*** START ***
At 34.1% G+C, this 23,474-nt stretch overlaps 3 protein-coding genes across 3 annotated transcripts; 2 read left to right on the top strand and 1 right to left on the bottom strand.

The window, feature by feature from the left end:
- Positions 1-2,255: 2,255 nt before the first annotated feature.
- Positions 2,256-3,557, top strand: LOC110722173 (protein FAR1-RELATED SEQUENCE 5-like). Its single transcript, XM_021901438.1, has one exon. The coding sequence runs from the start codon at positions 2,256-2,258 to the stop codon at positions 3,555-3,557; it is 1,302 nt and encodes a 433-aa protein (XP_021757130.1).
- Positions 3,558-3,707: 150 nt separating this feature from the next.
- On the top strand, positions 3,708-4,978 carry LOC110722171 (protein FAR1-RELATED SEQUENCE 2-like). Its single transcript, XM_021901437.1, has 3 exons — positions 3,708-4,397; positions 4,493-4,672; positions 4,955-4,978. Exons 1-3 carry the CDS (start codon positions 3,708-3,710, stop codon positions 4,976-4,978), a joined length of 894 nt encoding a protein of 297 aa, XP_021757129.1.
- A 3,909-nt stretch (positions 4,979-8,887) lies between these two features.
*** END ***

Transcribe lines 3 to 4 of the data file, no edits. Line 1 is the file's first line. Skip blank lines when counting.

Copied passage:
- Positions 1-2,255: 2,255 nt before the first annotated feature.
- Positions 2,256-3,557, top strand: LOC110722173 (protein FAR1-RELATED SEQUENCE 5-like). Its single transcript, XM_021901438.1, has one exon. The coding sequence runs from the start codon at positions 2,256-2,258 to the stop codon at positions 3,555-3,557; it is 1,302 nt and encodes a 433-aa protein (XP_021757130.1).